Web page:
We pick up in the Sermon on the Mount right where we left off on Friday with our gospel readings. We ended with “You are salt and light” and a warning that Jesus had not come to abolish the law, but to fulfill it.
The trajectory of the Sermon on the Mount is clear – a world upsidedown. Matthew zooms in ever closer on the law, Judaism, and Judaism of his time. And like the zoom lens of a camera, Jesus continues to get closer and closer to home, ending with penetrating focus with a series of warnings about how the law is practiced in his time and his place.
Today Jesus reinterprets various laws, and their traditional meaning. “You have heard that it was said to those of ancient times, ‘You shall not murder’; and ‘whoever murders shall be liable to judgment.’ But I say to you that if you are angry with a brother or a sister, you will be liable to judgment; and if you insult a brother or sister, you will be liable to the council….”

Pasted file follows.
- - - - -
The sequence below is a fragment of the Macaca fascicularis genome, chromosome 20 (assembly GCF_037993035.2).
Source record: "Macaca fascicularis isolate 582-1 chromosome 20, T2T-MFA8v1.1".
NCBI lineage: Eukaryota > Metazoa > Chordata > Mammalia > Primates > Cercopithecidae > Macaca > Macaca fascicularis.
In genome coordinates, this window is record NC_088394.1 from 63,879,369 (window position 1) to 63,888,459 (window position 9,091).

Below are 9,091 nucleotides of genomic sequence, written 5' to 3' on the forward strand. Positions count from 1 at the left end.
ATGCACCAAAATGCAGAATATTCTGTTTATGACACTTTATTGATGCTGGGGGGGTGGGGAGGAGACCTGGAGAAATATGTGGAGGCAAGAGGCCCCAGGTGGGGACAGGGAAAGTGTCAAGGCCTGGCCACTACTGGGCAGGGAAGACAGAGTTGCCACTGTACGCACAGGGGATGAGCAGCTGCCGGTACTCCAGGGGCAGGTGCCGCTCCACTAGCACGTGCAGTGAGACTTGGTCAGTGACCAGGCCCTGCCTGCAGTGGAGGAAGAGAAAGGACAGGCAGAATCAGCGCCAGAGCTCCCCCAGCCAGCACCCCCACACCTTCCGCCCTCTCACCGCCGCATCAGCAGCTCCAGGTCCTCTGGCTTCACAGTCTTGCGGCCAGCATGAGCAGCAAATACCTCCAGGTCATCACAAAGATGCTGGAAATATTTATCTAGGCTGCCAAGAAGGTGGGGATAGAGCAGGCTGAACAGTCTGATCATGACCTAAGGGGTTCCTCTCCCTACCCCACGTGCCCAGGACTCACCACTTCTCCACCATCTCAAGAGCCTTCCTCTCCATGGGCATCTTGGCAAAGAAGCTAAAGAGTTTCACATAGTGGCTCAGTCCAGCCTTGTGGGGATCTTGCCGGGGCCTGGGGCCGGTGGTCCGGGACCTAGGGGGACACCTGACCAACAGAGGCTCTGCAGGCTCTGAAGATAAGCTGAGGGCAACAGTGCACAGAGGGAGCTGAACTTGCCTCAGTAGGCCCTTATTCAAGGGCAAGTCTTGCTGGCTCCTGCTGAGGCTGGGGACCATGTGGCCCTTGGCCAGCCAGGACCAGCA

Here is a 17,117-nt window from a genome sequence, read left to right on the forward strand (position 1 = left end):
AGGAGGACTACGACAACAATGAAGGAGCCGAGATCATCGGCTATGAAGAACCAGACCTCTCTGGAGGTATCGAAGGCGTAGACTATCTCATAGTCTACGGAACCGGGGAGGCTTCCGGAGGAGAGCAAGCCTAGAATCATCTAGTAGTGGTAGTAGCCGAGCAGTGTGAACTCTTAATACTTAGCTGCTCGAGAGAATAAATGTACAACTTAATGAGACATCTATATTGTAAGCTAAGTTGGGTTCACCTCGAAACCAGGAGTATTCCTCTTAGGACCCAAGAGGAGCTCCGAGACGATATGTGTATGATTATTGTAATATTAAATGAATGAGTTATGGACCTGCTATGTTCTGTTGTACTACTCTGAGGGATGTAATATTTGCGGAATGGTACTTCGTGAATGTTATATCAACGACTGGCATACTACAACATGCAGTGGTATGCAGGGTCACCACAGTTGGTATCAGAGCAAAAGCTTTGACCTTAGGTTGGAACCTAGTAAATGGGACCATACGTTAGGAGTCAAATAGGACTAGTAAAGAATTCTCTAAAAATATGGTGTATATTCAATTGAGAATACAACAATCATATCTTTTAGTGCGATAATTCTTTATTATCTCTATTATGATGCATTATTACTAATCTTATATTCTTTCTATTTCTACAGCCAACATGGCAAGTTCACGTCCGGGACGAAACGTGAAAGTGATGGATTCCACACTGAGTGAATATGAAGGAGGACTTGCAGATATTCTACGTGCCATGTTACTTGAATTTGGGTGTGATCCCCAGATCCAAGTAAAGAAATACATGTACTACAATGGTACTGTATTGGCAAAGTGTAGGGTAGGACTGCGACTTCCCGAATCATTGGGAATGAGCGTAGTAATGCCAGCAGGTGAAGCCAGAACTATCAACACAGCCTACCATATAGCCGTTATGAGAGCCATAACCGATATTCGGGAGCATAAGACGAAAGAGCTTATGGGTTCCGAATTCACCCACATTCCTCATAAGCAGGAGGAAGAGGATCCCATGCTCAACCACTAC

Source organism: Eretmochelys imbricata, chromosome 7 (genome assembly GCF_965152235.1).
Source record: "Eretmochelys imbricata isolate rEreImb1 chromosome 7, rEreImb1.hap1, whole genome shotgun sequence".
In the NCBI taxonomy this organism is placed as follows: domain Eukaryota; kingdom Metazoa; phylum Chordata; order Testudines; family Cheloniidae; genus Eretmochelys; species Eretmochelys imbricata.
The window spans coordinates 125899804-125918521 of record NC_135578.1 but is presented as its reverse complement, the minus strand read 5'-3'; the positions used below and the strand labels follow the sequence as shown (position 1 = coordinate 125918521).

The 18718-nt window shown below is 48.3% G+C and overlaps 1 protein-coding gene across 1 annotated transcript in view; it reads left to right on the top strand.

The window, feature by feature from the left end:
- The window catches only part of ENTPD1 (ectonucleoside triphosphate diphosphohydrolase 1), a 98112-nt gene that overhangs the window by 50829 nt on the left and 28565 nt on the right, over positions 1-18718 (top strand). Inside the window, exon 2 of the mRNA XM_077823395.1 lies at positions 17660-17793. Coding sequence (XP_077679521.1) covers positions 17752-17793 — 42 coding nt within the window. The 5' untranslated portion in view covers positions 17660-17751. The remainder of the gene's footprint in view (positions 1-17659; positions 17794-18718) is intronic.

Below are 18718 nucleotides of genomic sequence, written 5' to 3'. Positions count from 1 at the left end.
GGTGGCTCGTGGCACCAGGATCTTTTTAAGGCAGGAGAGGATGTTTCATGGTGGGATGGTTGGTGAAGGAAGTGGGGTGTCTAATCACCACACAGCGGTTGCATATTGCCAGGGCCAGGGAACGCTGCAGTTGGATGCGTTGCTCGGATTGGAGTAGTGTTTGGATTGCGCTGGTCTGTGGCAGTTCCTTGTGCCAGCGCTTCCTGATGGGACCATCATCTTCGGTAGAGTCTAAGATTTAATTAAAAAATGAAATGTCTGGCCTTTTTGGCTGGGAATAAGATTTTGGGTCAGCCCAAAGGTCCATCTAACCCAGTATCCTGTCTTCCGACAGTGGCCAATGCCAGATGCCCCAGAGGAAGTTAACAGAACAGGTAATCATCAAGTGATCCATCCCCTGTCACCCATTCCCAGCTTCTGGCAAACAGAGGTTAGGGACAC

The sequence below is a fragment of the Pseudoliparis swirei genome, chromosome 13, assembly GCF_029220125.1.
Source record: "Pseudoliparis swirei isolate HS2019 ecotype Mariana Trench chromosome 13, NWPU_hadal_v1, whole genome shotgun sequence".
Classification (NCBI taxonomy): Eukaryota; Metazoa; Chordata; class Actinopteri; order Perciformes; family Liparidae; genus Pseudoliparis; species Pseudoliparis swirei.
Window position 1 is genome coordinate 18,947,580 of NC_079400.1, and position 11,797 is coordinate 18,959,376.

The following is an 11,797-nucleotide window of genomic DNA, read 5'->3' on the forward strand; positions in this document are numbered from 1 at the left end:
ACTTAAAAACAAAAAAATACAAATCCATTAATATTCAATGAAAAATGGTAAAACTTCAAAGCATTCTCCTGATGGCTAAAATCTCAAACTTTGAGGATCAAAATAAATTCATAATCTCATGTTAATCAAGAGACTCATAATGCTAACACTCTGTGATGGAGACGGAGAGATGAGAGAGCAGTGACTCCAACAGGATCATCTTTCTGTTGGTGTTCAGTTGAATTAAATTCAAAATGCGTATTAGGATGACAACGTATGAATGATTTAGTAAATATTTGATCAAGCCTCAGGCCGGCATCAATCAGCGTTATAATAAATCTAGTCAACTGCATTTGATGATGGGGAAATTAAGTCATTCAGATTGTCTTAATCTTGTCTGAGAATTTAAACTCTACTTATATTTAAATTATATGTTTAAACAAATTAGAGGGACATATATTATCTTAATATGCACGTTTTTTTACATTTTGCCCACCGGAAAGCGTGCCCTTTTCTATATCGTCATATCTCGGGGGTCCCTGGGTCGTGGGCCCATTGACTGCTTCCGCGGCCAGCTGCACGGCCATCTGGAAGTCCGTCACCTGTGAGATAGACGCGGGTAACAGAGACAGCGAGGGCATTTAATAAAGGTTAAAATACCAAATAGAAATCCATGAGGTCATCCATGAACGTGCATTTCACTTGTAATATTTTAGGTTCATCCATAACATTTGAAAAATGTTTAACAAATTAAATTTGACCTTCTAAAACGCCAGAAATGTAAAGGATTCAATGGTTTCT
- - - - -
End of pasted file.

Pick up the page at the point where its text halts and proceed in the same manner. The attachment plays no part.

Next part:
Jesus takes a more strict approach than the Old Testament law! Murder isn’t just murder, but you are violating that commandment if you get mad? Yes. He does the same with divorce, which was acceptable at the time. Not so here.
Jesus becomes the conservative. He is not throwing out the law. He is raising the bar.
At the end of the day we are left with one central focus – “The religion you all follow is not the true direction your faith and actions need to be taking. There is more to all this.”
This theme of turning things on their head is a common theme. All of our stories seem to get twisted and turned. And in the ultimate “upsidedown” the king of the Jews ends up nailed to a cross, humiliated and defeated, rejected by his own.
Perhaps we should rename this book The Gospel of Upsidedown.